Movement against Allatoona — letter from General S. G. French.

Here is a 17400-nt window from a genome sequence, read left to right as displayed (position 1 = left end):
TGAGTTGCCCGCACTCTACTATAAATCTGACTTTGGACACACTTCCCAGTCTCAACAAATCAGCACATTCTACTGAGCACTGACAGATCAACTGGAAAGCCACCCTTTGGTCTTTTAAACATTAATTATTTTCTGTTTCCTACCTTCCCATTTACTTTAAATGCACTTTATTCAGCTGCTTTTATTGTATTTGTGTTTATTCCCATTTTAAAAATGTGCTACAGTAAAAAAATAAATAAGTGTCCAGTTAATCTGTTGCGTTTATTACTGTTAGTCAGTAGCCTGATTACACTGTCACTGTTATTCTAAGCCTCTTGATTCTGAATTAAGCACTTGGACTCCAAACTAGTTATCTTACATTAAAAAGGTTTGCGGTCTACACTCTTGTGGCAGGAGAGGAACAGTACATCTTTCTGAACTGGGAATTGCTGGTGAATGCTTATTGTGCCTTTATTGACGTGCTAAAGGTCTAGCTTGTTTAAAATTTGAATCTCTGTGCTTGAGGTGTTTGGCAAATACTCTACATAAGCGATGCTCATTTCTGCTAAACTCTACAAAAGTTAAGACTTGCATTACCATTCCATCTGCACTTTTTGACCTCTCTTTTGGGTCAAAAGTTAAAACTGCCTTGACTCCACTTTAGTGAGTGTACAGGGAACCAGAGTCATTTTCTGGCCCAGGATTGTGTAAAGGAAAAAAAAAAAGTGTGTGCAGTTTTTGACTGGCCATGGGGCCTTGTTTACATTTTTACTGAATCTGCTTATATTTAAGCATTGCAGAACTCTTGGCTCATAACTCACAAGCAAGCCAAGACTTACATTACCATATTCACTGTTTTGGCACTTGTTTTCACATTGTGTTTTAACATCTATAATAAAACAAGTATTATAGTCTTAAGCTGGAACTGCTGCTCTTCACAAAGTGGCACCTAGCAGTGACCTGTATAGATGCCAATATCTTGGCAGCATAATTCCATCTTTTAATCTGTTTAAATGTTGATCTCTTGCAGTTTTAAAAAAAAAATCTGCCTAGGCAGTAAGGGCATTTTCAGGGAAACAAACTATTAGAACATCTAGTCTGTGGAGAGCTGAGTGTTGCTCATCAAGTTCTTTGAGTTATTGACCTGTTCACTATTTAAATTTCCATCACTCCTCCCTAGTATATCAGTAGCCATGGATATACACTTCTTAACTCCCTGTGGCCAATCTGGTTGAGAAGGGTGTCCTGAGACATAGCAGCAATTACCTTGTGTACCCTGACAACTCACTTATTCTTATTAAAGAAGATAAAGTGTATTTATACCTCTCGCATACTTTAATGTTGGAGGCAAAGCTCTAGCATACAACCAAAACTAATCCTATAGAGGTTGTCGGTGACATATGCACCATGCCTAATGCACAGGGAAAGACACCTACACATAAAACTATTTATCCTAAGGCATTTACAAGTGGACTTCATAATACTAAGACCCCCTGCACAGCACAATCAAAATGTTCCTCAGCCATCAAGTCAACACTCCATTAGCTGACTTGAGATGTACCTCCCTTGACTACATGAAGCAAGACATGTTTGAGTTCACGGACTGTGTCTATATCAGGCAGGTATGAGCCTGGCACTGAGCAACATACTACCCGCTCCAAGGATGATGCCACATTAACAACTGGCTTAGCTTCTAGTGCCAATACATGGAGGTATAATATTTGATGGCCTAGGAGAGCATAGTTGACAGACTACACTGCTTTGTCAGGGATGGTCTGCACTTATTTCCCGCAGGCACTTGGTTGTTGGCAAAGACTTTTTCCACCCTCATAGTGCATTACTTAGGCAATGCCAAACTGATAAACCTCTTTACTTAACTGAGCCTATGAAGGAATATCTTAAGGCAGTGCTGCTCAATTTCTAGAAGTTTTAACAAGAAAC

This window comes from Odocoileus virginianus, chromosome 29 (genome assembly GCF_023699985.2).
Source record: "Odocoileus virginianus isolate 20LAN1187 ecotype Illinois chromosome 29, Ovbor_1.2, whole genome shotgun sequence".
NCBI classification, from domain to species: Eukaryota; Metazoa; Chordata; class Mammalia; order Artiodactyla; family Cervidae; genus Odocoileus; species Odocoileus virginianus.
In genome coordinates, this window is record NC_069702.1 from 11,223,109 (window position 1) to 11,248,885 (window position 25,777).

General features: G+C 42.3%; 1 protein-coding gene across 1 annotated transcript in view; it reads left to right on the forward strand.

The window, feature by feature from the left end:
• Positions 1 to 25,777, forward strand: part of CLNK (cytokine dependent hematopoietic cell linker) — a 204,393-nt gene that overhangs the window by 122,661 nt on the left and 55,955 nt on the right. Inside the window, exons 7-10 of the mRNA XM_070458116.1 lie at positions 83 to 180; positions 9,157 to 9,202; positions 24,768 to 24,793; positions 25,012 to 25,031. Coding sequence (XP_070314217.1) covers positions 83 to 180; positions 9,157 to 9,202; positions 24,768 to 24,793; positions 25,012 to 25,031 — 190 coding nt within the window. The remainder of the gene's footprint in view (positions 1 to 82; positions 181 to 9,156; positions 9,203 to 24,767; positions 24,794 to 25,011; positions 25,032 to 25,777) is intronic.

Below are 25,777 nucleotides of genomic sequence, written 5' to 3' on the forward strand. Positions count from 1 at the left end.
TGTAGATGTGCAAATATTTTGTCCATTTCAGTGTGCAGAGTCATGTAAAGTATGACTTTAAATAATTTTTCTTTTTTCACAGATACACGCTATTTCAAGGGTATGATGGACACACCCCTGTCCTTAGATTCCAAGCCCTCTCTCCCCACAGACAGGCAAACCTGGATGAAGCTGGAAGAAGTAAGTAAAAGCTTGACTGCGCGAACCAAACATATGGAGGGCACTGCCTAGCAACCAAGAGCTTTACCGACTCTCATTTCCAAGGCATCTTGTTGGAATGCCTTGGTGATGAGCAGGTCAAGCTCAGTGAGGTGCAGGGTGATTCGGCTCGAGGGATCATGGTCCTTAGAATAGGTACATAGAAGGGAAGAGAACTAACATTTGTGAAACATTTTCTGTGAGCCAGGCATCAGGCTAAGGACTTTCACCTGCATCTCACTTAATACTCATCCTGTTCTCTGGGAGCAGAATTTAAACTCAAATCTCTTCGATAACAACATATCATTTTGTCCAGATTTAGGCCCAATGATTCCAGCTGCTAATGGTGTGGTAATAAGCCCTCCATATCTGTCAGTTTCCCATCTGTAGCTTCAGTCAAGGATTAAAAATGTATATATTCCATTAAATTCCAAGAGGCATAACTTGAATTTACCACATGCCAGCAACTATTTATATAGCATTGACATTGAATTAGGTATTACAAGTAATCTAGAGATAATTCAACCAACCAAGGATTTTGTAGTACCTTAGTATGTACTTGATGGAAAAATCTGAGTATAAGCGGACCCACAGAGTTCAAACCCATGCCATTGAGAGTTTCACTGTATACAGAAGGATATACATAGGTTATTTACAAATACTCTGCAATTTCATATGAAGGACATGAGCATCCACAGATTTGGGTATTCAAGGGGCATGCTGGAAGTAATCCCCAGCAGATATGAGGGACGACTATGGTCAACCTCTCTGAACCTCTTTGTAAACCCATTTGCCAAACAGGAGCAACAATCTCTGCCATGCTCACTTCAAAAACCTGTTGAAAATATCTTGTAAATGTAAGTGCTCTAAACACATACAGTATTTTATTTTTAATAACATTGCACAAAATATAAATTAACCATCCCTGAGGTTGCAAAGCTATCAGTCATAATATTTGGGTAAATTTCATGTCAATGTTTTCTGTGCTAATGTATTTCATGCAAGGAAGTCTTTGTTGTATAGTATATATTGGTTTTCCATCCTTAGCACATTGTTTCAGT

Major — Yours of the 24th instant is just at hand. I have carefully examined your article on General Hood's campaign in Tennessee, that you read before the Southern Historical Society of Kentucky. I appreciate the motive that induced you to write the article to vindicate the army that he commanded against some unjust accusations he made to shield his own errors. In this you have well succeeded. You have also vindicated General Cheatham; and yet, I never thought he needed it, for General Hood being present at the front, in person, from 2 P. M., till sun-rise the next morning, of itself vindicated the command for not doing that which it came so cheerfully to do. Hood told me that he “pointed out to Cheatham the enemy's wagons passing along the turnpike in his front, and said to him, ‘Turn those wagons into our camp!’ ” and yet the silence of the day, and the quietness of the camp all night long, told him but too well it was not being done. You may remember, that when he said to me the next morning: “General French, we have let the greatest opportunity of the war slip through our hands,” I replied to him rather figuratively, “Yes, I understand, the Yankees were passing along all night, lighting their pipes at our camp fires.” In General Hood's book, (and which will be referred to by future historians,) in regard to myself, he has departed so unnecessarily from the truth to vindicate himself, when no vindication was necessary, that I will refer to his statements. Let us see how he did this. And now just here you will pardon me while I point out to you — as a warning to historians — wherein you have perpetuated his errors in your article. You repeat, in reference to Allatoona, “Hood ordered French's division to move up the railroad to Allatoona mountain, and destroy the railroad at that point, capture the garrison, supposed to consist of three and one-half regiments, and destroy the depot of army stores accumulated there; and also, if possible, burn the bridge across the Etowah river.” Now, Hood says on page 257, in Advance and retreat, “I had received information — and General Shoup records the same in his diary — that the enemy had in store at Allatoona, large supplies, which were guarded by two or three regiments. As one of the main objects of the campaign was to deprive the enemy of provisions, Major-General ”